Selenium is the worst of the lot above. A bad smell is not an indication of toxic nature. Cyanide smells like almonds and Phosgene smells like fresh cut grass, but both are deadly. The smell of fixer is probably either ammonia or sulfite depending on pH. Neither is very poisonous in the amount you might inhale, but rather are more bothersome.
At worst you might have an allergy to one of these chemicals, so always wear rubber gloves.
I would be extremely careful with the selenium. Don't contaminate anything in your kitchen with it. I wouldn't even use the stuff in my kitchen.
I wouldn't do much else in my kitchen long term, but sometimes it's unavoidable
When I do use the kitchen sink, I wash it and the surrounding areas very thoroughly and try my best not to spill anything. As for chemistry I have to admit I just dump it down the sink (ilford rapid fix, ID-11, and stop bath).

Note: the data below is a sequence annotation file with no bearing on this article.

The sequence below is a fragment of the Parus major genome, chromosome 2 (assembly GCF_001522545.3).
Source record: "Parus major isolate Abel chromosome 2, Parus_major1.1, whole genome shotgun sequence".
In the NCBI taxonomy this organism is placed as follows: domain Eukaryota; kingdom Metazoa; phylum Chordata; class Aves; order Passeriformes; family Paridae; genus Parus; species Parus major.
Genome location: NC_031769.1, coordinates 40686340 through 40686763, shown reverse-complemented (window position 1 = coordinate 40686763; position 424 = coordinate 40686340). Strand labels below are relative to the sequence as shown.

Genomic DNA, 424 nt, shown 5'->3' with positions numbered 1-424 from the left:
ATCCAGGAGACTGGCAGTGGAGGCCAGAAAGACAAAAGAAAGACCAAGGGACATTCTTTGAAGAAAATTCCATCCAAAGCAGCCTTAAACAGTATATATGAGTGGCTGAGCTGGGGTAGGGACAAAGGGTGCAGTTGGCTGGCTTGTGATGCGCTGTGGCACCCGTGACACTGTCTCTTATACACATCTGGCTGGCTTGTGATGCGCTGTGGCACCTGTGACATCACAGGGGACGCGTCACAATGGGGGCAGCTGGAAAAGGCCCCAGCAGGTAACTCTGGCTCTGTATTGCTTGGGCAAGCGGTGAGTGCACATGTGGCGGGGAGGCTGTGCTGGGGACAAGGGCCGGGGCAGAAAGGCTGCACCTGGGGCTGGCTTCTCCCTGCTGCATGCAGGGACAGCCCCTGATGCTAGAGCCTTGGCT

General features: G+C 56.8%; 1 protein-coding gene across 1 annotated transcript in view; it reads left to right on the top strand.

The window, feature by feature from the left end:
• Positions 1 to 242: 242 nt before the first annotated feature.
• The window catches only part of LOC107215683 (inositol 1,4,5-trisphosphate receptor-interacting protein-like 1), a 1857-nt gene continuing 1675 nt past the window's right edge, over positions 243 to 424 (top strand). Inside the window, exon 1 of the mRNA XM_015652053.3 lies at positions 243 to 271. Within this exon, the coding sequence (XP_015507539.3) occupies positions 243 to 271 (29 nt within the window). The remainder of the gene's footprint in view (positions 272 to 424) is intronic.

The universe is a haunted house. -Coil
don't even come into contact with the selenium. IOW, don't let it touch your skin--use gloves, tongs, robots, kids, whatever to protect yourself. if i'm correct here, selenium is a cumulative heavy metel whereas most other photo chemicals are ok in moderation, although obviously none of them are going to do you any good.
but, yeah, selenium is one you probably don't want to even let come in contact with the kitchen sink.
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Isn't selenium found in some anti-dandruff shampoos?
Anáil nathrach, ortha bháis is beatha, do chéal déanaimh.
Selenium is indeed found in many dandruff shampoos and also in dietary supplements. It is not all that toxic, but I would never use it in the kitchen under any circumstances, nor would I put my hand in a solution containing it without rubber gloves.